The opinions expressed in entries in the LC Blog are those of the author, not of Lawyers Club of San Diego.
I start a jury trial in less than 48 hours. I have work to do. I have an opening statement to perfect and witness statements to review. Instead, I am sitting here in 22A (window seat, so completely trapped) next to a white supremacist who doesn’t even have the decency to be ashamed of himself.
I remember I have a kippah in my purse. I find it, put it on. When I arrive at my hotel later, I will be annoyed, because I will realize I actually had three kippot in my purse, and could have shared them with other passengers. (I had just attended a Jewish wedding.)
I asked the flight attendant whether the airline has a policy about racist clothing. I later discovered that they do, and it isn’t allowed. But the flight attendants were in the dark about this policy, because at least two of them said, “Oh, yes, we saw that when he boarded the plane.”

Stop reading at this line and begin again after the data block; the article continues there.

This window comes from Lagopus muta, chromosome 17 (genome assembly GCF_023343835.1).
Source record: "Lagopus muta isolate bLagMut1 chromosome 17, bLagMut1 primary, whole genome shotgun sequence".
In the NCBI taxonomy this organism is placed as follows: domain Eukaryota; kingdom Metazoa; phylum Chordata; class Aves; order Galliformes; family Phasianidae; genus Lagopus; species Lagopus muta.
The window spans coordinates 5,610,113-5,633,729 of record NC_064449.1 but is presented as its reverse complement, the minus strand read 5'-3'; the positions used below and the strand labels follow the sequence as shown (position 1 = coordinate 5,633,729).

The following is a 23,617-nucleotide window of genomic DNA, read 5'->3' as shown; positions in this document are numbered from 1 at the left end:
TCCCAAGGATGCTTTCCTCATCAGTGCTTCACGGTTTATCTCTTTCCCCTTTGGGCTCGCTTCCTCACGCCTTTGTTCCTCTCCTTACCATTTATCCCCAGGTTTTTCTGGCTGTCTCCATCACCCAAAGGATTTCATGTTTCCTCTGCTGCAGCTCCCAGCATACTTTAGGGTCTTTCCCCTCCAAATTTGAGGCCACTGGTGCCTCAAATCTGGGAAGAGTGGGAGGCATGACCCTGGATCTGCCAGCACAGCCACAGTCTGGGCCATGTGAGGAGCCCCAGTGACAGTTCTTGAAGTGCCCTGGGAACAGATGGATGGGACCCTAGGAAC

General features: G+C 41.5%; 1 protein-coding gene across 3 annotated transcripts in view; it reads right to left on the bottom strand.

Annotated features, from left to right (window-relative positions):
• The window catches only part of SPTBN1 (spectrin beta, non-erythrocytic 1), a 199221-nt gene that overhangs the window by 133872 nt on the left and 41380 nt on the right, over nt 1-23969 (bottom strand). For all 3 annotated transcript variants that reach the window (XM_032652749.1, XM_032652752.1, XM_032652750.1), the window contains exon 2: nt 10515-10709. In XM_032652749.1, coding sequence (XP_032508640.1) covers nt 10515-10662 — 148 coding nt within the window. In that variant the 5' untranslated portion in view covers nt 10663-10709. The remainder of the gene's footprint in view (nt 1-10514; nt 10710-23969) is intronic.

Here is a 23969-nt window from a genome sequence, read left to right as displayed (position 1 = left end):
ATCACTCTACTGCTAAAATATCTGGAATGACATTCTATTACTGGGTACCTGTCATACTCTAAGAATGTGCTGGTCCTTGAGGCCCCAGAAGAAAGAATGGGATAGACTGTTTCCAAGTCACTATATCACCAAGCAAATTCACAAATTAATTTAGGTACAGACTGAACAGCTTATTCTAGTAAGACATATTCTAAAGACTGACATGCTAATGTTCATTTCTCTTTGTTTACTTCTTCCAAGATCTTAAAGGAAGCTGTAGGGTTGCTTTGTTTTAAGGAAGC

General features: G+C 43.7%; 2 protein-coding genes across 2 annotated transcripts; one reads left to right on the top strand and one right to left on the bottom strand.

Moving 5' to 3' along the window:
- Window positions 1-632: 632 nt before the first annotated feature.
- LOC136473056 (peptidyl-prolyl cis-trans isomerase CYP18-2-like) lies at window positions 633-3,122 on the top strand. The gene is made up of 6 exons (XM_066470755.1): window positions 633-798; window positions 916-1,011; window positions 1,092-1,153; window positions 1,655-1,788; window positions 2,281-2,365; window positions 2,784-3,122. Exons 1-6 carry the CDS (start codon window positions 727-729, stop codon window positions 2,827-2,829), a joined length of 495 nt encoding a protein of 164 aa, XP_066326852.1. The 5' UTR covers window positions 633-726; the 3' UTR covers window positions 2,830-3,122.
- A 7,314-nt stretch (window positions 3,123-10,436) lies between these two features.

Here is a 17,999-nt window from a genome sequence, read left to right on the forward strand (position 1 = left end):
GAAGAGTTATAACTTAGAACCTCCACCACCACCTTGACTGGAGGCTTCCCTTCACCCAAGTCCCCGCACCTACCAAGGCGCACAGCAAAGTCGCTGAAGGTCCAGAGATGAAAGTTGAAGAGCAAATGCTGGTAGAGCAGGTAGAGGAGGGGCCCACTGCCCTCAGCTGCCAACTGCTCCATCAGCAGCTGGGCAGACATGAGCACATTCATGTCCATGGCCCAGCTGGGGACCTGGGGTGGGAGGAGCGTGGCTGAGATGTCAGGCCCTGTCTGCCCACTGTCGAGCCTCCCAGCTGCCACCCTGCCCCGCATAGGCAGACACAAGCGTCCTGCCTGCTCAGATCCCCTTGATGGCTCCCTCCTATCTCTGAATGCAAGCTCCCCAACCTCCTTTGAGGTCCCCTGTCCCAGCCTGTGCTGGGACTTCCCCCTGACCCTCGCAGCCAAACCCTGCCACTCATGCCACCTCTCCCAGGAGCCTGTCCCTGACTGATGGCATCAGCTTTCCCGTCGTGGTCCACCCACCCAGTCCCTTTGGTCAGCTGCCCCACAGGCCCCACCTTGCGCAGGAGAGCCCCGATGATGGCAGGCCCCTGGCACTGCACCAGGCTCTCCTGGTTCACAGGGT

The flight attendant did offer me an available middle seat elsewhere. Are you kidding me? Move the white supremacist. Or at least make him take off his vest.
I feel sick.
I feel like punching him in the face.
There is an anger and a fear that I am not accustomed to experiencing.
The vest is hanging over the armrest and it is touching me.
My discomfort is palpable.
The kippah on my head is my son’s and it says Benjamin on it in Hebrew letters.
I wish I had a bobby pin.
I would use it to keep my kippah in place. I swear.
Is coughing on him too passive-aggressive? Is the kippah passive-aggressive?
I grew up charmed, in New Jersey! The closest we got to anti-Semitism was an uncomfortable dispute over lyrics in the school Christmas concert.
I know people harbor hate. But to wear it on your sleeve? In an airport in a major city?
What is this? And who are we?
Rebecca Zipp is a San Diego County Deputy District Attorney in the Economic Crimes Division, and focuses her practice on securities fraud and elder financial abuse cases.